Not exercising puts me out of my comfort zone. I don't have that to rely on to make me feel good about myself, to convince me that my day has been worthwhile. It makes me realize that I'm basing whether I feel good about myself on what I do.

But it's not about what I do, it's about who I am.

So, maybe I need to take another look at not what I do, but who I am when I am doing it. I don't lose my courage sitting on the couch massaging my calf. It's still there - it's in me. It's who I am. My muscles may lose some of their strength as I recover, but the determination to get strong isn't gone - that's in me.

On the mountain, the views, the spring wildflowers, the rime ice, it all catches in my chest. I feel it inside me. That ability to be moved by the natural world is in me. I don't have to be on a mountain to recognize beauty.

My love of sharing my joy while on the trail - that's in me too. Hiking helped me discover it, but its not trail dependent. I have learned that people want to share in your life - not in the amazing things you do, but in what touches you, what makes you vulnerable, the stuff that makes your breath snag. I don't have to be on the trail to share who I am. My ability to do that is in me.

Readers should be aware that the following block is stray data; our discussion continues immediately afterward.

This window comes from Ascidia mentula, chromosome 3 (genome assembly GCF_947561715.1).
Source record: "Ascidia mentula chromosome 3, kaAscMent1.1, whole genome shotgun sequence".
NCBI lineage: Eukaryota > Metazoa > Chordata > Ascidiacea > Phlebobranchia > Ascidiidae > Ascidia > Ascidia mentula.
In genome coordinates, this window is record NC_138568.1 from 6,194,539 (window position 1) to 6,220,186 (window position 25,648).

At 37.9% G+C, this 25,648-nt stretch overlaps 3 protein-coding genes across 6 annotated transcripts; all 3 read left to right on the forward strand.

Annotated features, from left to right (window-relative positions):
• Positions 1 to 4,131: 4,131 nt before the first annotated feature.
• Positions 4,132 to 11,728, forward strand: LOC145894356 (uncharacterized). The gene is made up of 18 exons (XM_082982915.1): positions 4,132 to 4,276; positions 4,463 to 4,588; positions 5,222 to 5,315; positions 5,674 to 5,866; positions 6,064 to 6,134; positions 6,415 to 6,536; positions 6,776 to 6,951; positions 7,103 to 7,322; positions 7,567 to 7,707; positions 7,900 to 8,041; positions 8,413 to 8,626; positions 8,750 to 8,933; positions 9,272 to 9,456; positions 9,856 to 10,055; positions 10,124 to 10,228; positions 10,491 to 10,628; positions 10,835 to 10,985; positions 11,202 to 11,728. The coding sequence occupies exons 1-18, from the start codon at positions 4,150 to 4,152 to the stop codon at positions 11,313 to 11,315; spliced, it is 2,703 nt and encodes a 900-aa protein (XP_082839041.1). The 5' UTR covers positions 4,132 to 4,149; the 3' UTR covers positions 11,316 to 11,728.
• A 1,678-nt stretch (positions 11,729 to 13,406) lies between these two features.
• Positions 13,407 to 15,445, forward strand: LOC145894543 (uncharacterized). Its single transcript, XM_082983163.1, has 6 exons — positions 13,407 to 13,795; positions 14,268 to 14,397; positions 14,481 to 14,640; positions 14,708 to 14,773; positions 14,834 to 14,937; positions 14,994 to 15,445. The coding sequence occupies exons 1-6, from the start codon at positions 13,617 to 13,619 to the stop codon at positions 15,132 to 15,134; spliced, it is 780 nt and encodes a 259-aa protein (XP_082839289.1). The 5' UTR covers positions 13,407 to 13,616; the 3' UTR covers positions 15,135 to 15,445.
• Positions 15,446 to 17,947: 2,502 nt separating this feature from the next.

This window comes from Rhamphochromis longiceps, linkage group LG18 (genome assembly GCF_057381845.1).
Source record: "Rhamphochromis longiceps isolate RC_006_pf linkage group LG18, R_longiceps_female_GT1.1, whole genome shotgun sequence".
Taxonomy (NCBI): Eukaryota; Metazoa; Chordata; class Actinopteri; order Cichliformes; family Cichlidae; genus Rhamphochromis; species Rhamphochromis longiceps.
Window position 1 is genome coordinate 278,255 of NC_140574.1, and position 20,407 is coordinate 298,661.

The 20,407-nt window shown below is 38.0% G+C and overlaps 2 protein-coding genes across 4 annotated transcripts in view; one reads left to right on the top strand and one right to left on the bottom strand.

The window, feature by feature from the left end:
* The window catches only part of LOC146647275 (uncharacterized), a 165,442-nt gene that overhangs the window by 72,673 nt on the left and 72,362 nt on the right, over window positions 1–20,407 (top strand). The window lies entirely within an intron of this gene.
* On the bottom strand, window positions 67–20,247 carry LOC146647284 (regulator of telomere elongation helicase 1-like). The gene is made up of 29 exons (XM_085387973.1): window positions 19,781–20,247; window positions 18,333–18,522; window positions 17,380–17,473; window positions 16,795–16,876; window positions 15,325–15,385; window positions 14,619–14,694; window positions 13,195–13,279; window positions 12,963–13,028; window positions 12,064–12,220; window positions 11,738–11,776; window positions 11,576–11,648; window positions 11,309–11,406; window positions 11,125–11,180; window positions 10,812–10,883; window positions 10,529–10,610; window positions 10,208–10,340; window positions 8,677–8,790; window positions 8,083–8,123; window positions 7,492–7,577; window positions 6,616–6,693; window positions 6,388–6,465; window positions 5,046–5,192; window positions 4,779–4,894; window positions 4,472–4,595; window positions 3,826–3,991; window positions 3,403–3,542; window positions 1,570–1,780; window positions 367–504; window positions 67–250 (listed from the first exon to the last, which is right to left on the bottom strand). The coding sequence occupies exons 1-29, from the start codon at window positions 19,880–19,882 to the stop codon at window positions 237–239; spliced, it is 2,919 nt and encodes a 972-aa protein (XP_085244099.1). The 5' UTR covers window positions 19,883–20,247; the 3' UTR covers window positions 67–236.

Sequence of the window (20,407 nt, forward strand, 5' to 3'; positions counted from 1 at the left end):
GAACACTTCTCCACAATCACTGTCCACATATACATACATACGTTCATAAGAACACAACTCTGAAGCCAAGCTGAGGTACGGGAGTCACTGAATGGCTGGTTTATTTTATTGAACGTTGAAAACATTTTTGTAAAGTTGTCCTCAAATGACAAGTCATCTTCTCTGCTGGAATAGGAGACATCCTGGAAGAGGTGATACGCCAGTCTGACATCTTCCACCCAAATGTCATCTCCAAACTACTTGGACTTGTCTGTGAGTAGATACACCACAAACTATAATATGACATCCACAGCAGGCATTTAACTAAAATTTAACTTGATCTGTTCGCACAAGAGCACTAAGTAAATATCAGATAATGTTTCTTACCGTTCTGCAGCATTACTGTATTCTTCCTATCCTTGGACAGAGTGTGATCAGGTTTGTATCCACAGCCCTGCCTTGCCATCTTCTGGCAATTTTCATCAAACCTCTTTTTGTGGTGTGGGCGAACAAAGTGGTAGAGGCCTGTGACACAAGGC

So - I can choose to lament that I can't do what makes me feel good and spend my healing time feeling sorry for myself, being a victim, or I can use this new experience of being outside of my comfort zone as a learning experience.

Who is Nancy wanting to hike like crazy, sitting on the couch with a pulled muscle? Do I face this with the same courage and determination that I face the ice-covered slopes? Do I deal with the fact that I can't exercise with the same grace and humor I deal with my fears on the mountains? Can I share with others how vulnerable I feel when I'm not the strong Nancy climbing a mountain? Who am I when I'm not sweating, not doing, not climbing? I'm still Nancy.

It reminds me of the picture of me when I weighted 200 pounds. People look at it and say - I'm a different person in the picture. But I wasn't. I was still Nancy, same heart, same courage, same determination.